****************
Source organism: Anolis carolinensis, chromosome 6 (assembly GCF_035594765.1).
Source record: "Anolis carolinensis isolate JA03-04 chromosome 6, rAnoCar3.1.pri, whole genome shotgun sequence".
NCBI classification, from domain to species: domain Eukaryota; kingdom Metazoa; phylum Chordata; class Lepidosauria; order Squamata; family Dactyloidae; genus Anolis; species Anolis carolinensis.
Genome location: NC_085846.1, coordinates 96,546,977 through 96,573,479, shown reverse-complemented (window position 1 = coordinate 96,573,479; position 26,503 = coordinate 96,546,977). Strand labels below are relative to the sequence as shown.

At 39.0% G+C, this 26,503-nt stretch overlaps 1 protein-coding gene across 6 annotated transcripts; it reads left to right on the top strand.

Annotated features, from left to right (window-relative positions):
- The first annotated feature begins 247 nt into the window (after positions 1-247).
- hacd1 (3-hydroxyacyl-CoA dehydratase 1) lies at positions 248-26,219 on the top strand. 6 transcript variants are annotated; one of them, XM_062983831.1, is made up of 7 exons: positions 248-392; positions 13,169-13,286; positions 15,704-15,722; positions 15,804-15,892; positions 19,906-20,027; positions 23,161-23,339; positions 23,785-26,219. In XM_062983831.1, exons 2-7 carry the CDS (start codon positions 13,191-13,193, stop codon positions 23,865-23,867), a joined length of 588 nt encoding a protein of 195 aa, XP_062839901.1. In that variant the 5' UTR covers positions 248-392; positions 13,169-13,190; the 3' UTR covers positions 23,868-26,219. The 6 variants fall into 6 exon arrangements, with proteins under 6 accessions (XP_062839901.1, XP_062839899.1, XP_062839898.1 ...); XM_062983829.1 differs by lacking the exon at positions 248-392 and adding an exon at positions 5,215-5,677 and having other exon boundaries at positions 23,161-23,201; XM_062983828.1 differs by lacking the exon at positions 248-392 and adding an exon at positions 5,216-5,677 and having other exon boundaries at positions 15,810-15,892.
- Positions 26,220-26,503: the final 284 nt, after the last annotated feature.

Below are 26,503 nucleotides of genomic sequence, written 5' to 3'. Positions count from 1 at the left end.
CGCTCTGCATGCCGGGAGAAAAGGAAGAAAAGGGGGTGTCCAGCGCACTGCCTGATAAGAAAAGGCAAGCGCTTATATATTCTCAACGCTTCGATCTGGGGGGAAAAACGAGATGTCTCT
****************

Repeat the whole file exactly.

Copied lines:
Source organism: Anolis carolinensis, chromosome 6 (assembly GCF_035594765.1).
Source record: "Anolis carolinensis isolate JA03-04 chromosome 6, rAnoCar3.1.pri, whole genome shotgun sequence".
NCBI classification, from domain to species: domain Eukaryota; kingdom Metazoa; phylum Chordata; class Lepidosauria; order Squamata; family Dactyloidae; genus Anolis; species Anolis carolinensis.
Genome location: NC_085846.1, coordinates 96,546,977 through 96,573,479, shown reverse-complemented (window position 1 = coordinate 96,573,479; position 26,503 = coordinate 96,546,977). Strand labels below are relative to the sequence as shown.

At 39.0% G+C, this 26,503-nt stretch overlaps 1 protein-coding gene across 6 annotated transcripts; it reads left to right on the top strand.

Annotated features, from left to right (window-relative positions):
- The first annotated feature begins 247 nt into the window (after positions 1-247).
- hacd1 (3-hydroxyacyl-CoA dehydratase 1) lies at positions 248-26,219 on the top strand. 6 transcript variants are annotated; one of them, XM_062983831.1, is made up of 7 exons: positions 248-392; positions 13,169-13,286; positions 15,704-15,722; positions 15,804-15,892; positions 19,906-20,027; positions 23,161-23,339; positions 23,785-26,219. In XM_062983831.1, exons 2-7 carry the CDS (start codon positions 13,191-13,193, stop codon positions 23,865-23,867), a joined length of 588 nt encoding a protein of 195 aa, XP_062839901.1. In that variant the 5' UTR covers positions 248-392; positions 13,169-13,190; the 3' UTR covers positions 23,868-26,219. The 6 variants fall into 6 exon arrangements, with proteins under 6 accessions (XP_062839901.1, XP_062839899.1, XP_062839898.1 ...); XM_062983829.1 differs by lacking the exon at positions 248-392 and adding an exon at positions 5,215-5,677 and having other exon boundaries at positions 23,161-23,201; XM_062983828.1 differs by lacking the exon at positions 248-392 and adding an exon at positions 5,216-5,677 and having other exon boundaries at positions 15,810-15,892.
- Positions 26,220-26,503: the final 284 nt, after the last annotated feature.

Below are 26,503 nucleotides of genomic sequence, written 5' to 3'. Positions count from 1 at the left end.
CGCTCTGCATGCCGGGAGAAAAGGAAGAAAAGGGGGTGTCCAGCGCACTGCCTGATAAGAAAAGGCAAGCGCTTATATATTCTCAACGCTTCGATCTGGGGGGAAAAACGAGATGTCTCT